Saint Louis University Public Law Review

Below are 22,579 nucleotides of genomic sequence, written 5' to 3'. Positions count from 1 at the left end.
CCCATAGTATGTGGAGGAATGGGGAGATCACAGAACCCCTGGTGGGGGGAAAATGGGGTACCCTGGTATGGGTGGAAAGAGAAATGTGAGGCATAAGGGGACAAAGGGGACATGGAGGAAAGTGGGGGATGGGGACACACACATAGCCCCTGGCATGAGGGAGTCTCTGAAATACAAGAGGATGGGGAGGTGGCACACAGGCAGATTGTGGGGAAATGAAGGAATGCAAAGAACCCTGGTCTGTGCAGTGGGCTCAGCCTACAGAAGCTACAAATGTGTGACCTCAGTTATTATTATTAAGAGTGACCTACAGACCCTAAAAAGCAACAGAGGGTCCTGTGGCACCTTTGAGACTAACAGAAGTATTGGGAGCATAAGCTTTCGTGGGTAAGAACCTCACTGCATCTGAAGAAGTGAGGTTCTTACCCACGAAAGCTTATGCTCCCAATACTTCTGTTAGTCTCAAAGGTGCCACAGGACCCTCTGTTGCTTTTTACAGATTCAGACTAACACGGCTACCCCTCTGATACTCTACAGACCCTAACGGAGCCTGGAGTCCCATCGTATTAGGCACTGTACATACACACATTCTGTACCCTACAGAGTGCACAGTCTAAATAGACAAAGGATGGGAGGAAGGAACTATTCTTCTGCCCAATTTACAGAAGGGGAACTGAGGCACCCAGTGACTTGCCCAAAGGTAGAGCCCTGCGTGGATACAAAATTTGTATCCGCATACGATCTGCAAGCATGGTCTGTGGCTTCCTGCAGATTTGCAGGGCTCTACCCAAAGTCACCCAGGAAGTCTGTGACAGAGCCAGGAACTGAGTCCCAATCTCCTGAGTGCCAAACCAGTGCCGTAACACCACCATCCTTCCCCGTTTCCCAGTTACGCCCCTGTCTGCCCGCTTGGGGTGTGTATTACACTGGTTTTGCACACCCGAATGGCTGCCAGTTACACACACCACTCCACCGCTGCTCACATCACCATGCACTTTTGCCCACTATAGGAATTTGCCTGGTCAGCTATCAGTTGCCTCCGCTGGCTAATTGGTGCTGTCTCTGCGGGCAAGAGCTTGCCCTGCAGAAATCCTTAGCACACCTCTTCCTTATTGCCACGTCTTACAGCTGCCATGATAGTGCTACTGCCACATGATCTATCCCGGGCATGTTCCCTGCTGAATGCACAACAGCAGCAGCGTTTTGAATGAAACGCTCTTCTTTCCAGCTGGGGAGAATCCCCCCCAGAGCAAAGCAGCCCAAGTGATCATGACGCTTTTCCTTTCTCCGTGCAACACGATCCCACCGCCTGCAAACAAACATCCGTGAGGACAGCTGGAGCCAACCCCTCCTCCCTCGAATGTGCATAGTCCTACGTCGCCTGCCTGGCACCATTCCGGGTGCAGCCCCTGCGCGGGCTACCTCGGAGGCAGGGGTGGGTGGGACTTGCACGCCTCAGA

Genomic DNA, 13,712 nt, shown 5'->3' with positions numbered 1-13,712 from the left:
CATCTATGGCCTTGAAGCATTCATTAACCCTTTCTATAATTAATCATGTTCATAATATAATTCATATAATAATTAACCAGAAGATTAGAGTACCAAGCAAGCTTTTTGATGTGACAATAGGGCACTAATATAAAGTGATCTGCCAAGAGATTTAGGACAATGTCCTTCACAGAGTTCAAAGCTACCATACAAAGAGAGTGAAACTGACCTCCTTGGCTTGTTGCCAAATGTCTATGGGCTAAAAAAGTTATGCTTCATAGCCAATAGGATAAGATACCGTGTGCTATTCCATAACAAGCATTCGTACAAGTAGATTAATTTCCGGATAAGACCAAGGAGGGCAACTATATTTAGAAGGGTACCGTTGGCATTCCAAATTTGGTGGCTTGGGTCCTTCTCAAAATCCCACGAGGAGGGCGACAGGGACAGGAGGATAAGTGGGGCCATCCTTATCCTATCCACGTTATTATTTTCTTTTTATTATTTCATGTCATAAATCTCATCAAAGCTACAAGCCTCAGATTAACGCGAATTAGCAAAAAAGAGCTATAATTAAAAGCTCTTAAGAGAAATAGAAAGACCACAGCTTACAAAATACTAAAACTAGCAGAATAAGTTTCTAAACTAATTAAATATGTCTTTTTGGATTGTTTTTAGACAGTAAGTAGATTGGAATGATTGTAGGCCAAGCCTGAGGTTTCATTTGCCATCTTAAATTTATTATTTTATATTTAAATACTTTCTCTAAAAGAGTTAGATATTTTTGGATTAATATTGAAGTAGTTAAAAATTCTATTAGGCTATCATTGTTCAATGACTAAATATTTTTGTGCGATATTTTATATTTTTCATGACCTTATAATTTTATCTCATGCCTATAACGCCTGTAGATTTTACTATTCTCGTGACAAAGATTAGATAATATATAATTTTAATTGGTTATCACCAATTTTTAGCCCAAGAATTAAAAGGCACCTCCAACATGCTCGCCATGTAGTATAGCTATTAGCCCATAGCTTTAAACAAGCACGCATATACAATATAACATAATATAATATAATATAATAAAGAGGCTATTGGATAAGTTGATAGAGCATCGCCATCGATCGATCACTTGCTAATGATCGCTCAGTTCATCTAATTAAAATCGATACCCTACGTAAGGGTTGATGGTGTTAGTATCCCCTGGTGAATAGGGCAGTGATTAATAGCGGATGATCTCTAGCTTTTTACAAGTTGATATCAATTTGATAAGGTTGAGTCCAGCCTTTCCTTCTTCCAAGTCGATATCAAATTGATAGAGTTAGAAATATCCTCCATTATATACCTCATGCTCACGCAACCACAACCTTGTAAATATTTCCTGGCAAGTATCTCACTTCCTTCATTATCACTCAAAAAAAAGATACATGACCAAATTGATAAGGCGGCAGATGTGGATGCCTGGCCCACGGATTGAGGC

Profound changes have taken place in consumer finance over the past twenty-five years. The availability of credit has expanded considerably, while the aggregate use of consumer and mortgage credit also continues to increase. But the downside of wider availability and use of consumer credit appears to be the related trend of dramatically higher rates of personal bankruptcy and credit losses to lenders. How concerned should analysts be about the changes in the credit environment? The authors argue that these consumer finance trends can be properly interpreted as a supply-side revolution in the provision of consumer credit. Five elements of this revolution are outlined. The implication is that higher bankruptcy rates and credit losses are likely to be a part of the landscape for the foreseeable future.

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